The Consequences Of Fast Fashion

Fast Fashion is a business model that cheaply and quickly produces seasonal trendy designs off the runway and markets them to the masses. The word “fast” describes how quickly manufacturers can mass produce cheap, disposable clothing and get them into stores in order to take advantage of current trends. Trendy, cheap and disposable! That sounds amazing doesn’t it? Not so fast! Unfortunately, it is all too common to have pollution and poor labor conditions occurring in the fast fashion industry. Not to mention, it encourages over-consumption and generates excessive hazardous waste. Dive in with us to take a look at how fast fashion is having a negative impact on our planet, our health and on garment worker's lives.


Sustainability or sustainable clothing is a core value at Hadobody. Our oceans are essential to life on Earth. They cover more than 70% of the planet’s surface, regulate the climate and supply the oxygen we need to survive. Plastics in our oceans are a pervasive and growing problem. Cheap materials that contain plastics such as polyester, acrylic, nylon and polyamide are often chosen in fast fashion production. Up to 64% of most new synthetic fashion fabrics are petroleum based and are made from nonrenewable fossil fuels.

We shed millions of plastic microfibers every time we wash these toxic materials. These tiny microfibers eventually flow into our oceans as they drain out of our washing machines and are contributing to the increasing amount of plastic waste in our oceans. Sea animals are eating these micro plastics and moving them through our food chain, a phenomenon known as Trophic Transfer. By reducing plastic waste we can preserve our ocean’s health and food producing capabilities and improve our well-being.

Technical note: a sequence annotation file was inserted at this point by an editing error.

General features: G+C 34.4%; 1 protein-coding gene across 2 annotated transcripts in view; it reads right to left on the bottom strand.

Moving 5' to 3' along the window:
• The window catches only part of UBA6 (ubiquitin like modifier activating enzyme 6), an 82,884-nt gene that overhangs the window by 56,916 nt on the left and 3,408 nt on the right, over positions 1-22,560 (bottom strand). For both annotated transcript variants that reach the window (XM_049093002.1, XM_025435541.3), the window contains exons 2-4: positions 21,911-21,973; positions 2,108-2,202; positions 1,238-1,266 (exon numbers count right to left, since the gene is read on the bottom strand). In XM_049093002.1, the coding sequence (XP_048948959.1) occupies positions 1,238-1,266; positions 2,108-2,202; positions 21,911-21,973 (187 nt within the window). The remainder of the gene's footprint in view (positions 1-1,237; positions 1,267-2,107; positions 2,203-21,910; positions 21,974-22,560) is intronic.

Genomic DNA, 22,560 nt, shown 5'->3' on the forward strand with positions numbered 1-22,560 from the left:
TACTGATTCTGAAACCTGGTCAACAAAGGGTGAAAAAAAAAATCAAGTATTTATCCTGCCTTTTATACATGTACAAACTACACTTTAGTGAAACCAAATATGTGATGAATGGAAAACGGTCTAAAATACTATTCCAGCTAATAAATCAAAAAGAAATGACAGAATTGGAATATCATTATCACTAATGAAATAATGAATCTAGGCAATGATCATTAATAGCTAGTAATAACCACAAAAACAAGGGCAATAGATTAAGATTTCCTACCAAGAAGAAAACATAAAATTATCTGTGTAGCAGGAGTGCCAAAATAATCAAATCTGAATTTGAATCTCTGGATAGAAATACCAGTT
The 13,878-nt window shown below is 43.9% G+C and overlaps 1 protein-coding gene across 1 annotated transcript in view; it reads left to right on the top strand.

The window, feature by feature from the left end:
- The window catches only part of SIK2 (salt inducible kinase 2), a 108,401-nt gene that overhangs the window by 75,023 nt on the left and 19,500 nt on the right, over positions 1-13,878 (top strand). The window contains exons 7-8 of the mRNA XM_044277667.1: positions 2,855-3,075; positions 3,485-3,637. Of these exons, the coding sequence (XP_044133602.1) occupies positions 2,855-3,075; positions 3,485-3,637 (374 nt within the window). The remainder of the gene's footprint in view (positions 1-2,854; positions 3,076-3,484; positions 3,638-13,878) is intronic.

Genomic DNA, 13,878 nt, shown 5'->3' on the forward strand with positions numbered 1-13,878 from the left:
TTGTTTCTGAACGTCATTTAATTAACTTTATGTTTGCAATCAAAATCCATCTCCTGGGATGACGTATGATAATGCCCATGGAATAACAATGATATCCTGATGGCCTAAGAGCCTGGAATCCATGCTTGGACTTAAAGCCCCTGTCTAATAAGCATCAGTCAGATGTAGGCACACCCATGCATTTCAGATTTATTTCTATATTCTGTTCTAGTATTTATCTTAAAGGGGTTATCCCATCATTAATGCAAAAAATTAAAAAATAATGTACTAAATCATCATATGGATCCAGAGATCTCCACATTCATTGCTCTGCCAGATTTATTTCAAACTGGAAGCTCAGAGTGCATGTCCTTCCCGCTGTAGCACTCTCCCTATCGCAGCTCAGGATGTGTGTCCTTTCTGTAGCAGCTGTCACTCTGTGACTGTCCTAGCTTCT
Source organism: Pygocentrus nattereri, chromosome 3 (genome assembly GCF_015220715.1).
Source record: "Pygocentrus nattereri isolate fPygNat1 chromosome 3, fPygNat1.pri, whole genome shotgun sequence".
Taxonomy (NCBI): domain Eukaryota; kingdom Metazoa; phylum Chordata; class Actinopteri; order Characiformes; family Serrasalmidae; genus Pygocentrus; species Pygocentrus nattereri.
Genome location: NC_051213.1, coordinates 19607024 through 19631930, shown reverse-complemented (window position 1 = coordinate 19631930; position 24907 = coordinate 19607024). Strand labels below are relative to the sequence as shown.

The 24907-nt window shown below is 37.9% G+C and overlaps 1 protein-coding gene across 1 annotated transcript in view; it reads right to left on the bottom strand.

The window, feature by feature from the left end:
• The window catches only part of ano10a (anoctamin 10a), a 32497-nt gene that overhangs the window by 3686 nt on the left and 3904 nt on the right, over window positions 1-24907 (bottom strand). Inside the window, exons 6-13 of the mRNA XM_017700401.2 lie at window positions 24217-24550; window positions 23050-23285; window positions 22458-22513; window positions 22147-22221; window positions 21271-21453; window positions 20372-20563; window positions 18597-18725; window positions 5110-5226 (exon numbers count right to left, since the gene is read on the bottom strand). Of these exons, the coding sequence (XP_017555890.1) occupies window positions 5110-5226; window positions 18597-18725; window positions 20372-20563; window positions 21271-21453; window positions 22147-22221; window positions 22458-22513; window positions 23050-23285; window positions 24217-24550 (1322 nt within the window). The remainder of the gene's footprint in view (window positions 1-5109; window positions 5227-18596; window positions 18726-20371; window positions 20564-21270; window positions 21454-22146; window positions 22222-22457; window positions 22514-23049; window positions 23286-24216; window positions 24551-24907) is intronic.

As being part of the $2.5 trillion-dollar fashion industry, Hadobody believes that we need to do everything we can to reduce our environmental impact and carbon footprint. We aim to protect our oceans from today’s global challenges by primarily using a plant-based and sustainable fabric that is made from self-seeding beech trees, Modal and Micro Modal. We also partner with like-minded suppliers who use innovative materials that are not harmful to our world. It is also our intent to be environmentally-friendly by using 100% compostable cellophane bags, mailers, shipping tape, hang tags and sustainable stickers and mailing labels.

Water is the element associated with the Sacral Chakra. With every purchase from Hadobody’s Sacral Chakra Collection a percent of the profits go directly to our Impact Partner for that collection, Ocean Conservancy. You can be a part of the solution by donating to our Impact Partner, Ocean Conservancy.


In March of 2018, The United Nations Economic Commission for Europe, reported that the fashion industry produces 20% of global water waste and is the second highest user of water worldwide.

NSW Environment Protection Authority reported “about 60% of textiles are plastic.”

Green America reported that “over 3 million tons of clothing is incinerated and a staggering 10 million tons is sent to landfills each year.”

Research by the Hubbub Foundation “suggested that 17% of young people questioned said they wouldn’t wear an outfit again if it had been on Instagram.”

“Fashion is responsible for 10 percent of human-caused greenhouse gas emissions and uses more energy than the aviation and shipping sectors combined,” reported the Columbia Climate School in June of 2021. reported that “one item of clothing is purchased by the average U.S consumer every 5.5 days and is worn 36% less over its lifecycle, generating 82 pounds of textile waste each year.”